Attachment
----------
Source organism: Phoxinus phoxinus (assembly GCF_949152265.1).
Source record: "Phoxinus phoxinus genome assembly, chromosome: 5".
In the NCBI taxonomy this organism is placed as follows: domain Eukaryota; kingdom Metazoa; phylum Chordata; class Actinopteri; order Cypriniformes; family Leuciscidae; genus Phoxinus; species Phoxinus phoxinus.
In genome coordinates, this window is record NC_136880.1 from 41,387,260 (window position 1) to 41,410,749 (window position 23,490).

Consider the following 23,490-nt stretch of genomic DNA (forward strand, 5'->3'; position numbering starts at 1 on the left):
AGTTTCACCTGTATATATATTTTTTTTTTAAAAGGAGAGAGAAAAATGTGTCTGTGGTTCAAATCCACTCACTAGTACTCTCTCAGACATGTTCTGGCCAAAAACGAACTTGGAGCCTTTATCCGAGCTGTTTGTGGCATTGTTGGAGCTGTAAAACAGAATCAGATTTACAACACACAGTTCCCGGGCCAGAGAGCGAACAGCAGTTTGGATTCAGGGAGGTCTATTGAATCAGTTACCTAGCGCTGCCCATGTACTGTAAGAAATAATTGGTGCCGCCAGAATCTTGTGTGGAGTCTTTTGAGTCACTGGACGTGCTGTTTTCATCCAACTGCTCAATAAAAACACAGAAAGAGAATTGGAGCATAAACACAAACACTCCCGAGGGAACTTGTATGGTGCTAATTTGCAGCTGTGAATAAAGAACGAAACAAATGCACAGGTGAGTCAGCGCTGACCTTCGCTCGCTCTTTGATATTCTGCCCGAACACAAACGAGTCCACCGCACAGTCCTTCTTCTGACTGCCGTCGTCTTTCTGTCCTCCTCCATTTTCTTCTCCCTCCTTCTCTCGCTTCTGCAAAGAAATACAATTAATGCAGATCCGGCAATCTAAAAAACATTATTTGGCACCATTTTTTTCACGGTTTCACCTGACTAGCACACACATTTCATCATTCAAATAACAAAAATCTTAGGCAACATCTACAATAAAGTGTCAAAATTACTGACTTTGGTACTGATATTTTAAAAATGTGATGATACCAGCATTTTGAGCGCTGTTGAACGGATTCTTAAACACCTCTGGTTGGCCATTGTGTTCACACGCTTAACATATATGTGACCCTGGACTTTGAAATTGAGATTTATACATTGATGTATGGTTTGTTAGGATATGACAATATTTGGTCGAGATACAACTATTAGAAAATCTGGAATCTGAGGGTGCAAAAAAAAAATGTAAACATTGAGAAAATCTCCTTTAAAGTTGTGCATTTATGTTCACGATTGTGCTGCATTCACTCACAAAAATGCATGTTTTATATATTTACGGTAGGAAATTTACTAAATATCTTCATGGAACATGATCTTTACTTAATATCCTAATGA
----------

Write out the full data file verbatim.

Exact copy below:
Source organism: Phoxinus phoxinus (assembly GCF_949152265.1).
Source record: "Phoxinus phoxinus genome assembly, chromosome: 5".
In the NCBI taxonomy this organism is placed as follows: domain Eukaryota; kingdom Metazoa; phylum Chordata; class Actinopteri; order Cypriniformes; family Leuciscidae; genus Phoxinus; species Phoxinus phoxinus.
In genome coordinates, this window is record NC_136880.1 from 41,387,260 (window position 1) to 41,410,749 (window position 23,490).

Consider the following 23,490-nt stretch of genomic DNA (forward strand, 5'->3'; position numbering starts at 1 on the left):
AGTTTCACCTGTATATATATTTTTTTTTTAAAAGGAGAGAGAAAAATGTGTCTGTGGTTCAAATCCACTCACTAGTACTCTCTCAGACATGTTCTGGCCAAAAACGAACTTGGAGCCTTTATCCGAGCTGTTTGTGGCATTGTTGGAGCTGTAAAACAGAATCAGATTTACAACACACAGTTCCCGGGCCAGAGAGCGAACAGCAGTTTGGATTCAGGGAGGTCTATTGAATCAGTTACCTAGCGCTGCCCATGTACTGTAAGAAATAATTGGTGCCGCCAGAATCTTGTGTGGAGTCTTTTGAGTCACTGGACGTGCTGTTTTCATCCAACTGCTCAATAAAAACACAGAAAGAGAATTGGAGCATAAACACAAACACTCCCGAGGGAACTTGTATGGTGCTAATTTGCAGCTGTGAATAAAGAACGAAACAAATGCACAGGTGAGTCAGCGCTGACCTTCGCTCGCTCTTTGATATTCTGCCCGAACACAAACGAGTCCACCGCACAGTCCTTCTTCTGACTGCCGTCGTCTTTCTGTCCTCCTCCATTTTCTTCTCCCTCCTTCTCTCGCTTCTGCAAAGAAATACAATTAATGCAGATCCGGCAATCTAAAAAACATTATTTGGCACCATTTTTTTCACGGTTTCACCTGACTAGCACACACATTTCATCATTCAAATAACAAAAATCTTAGGCAACATCTACAATAAAGTGTCAAAATTACTGACTTTGGTACTGATATTTTAAAAATGTGATGATACCAGCATTTTGAGCGCTGTTGAACGGATTCTTAAACACCTCTGGTTGGCCATTGTGTTCACACGCTTAACATATATGTGACCCTGGACTTTGAAATTGAGATTTATACATTGATGTATGGTTTGTTAGGATATGACAATATTTGGTCGAGATACAACTATTAGAAAATCTGGAATCTGAGGGTGCAAAAAAAAAATGTAAACATTGAGAAAATCTCCTTTAAAGTTGTGCATTTATGTTCACGATTGTGCTGCATTCACTCACAAAAATGCATGTTTTATATATTTACGGTAGGAAATTTACTAAATATCTTCATGGAACATGATCTTTACTTAATATCCTAATGA